|Title of Invention||
"METHOD FOR PRODUCING DIRECTLY REDUCED IRON IN A LAYERED FURNACE"
|Abstract||The invention relates to a method for producing reduced iron in a layered furnace comprising several superimposed layers, whereby ore is continually fed into the layered furnace, deposited on the uppermost layer, gradually transferred to the lower layers, and the reducing agent is deposited on the uppermost layer and/or layers thereunder and reacted with the ore in order to form directly reduced iron. The directly reduced iron and reducing agent residues are discharged in the vicinity of the lowest layer of the furnace.|
|Full Text||PROCESS FOR PRODUCTION OF DIRECTLY REDUCED IRON IN A MULTI-STAGE FURNACE
The invention relates to a process for production of directly reduced iron in a multi-stage furnace.
Production of directly reduced iron takes.place in a direct reduction process by reduction of iron oxide with solid or gaseous reducing agents. A carbon carrier, which reacts with carbon dioxide and forms the reduction gas CO at higher temperatures, for example, serves as a solid reducing agent.
A process of this kind can be carried out, for example, in a rotary hearth furnace, i.e. in a furnace with a rotatable annular furnace bottom, which is lined with refractory material on the top side and is enclosed by a casing. Burners, which penetrate the casing and heat the interior of the casing to the required reaction temperature of over 1000°C, are mounted on the top of the casing.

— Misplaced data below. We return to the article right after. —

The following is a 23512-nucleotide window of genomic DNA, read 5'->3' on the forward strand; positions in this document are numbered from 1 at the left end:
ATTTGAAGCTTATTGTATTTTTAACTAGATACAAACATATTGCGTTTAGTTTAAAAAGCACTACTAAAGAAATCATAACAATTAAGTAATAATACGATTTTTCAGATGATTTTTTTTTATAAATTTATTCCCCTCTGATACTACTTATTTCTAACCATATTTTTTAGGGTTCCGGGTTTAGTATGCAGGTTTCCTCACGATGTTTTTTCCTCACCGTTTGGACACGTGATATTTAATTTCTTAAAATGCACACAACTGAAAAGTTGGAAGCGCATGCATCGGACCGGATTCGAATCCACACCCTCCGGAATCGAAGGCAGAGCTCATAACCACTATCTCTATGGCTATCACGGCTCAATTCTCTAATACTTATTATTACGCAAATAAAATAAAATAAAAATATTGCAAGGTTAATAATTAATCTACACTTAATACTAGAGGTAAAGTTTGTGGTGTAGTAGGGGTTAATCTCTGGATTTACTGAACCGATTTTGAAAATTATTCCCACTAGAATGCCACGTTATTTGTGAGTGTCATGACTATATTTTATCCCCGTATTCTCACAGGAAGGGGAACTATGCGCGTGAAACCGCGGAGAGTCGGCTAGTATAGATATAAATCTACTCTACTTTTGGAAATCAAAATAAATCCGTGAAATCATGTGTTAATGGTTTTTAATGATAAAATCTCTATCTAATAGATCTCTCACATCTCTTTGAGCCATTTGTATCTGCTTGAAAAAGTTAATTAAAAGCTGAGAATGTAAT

The iron oxide is spread together with the reducing agent at a specific point on the rotary hearth and is introduced by the rotation of the rotary hearth into the interior of the casing, where it reacts with the reducing agent because of the high temperatures and is present as directly reduced iron after about one revolution of the rotary hearth. In this process iron oxide and reducing agent after charging on to the refractory lining of the rotary hearth must first be heated to the required reaction temperature before the actual reduction reaction can begin. This takes place in the area bordering on the charging zone of the rotary furnace in the direction of rotation by heat transfer from the hot waste gases of the burners to the charged materials.
Because of the low thermal conductivity of the charged materials, the heating-up phase takes a considerable time before the required reaction temperature is achieved within the charged material layers. The longer the heating-up phase, the lower is the productivity of the rotary hearth furnace, because the heating rate determines the speed of rotation of the rotary hearth.
The reduction process depends on the concentration of the reduction gases, which are in contact with the ore. However, the gas composition in the individual furnace zones can hardly be affected, because the entire furnace consists only of a single process space. In the conventional processes the diffusion of the CO from the reducing agent to the ore and CO2 from the ore to the reducing agent thus cannot be affected.
From a certain degree of metallisation onwards the speed of the reduction process diminishes in such a way that the process is usually interrupted when a degree of metallisation of 85-95% is achieved. Uneconomical extension of the process time would be required to reduce the remaining oxides.
Consequently the task of the present invention is to propose an alternative process for production of directly reduced iron.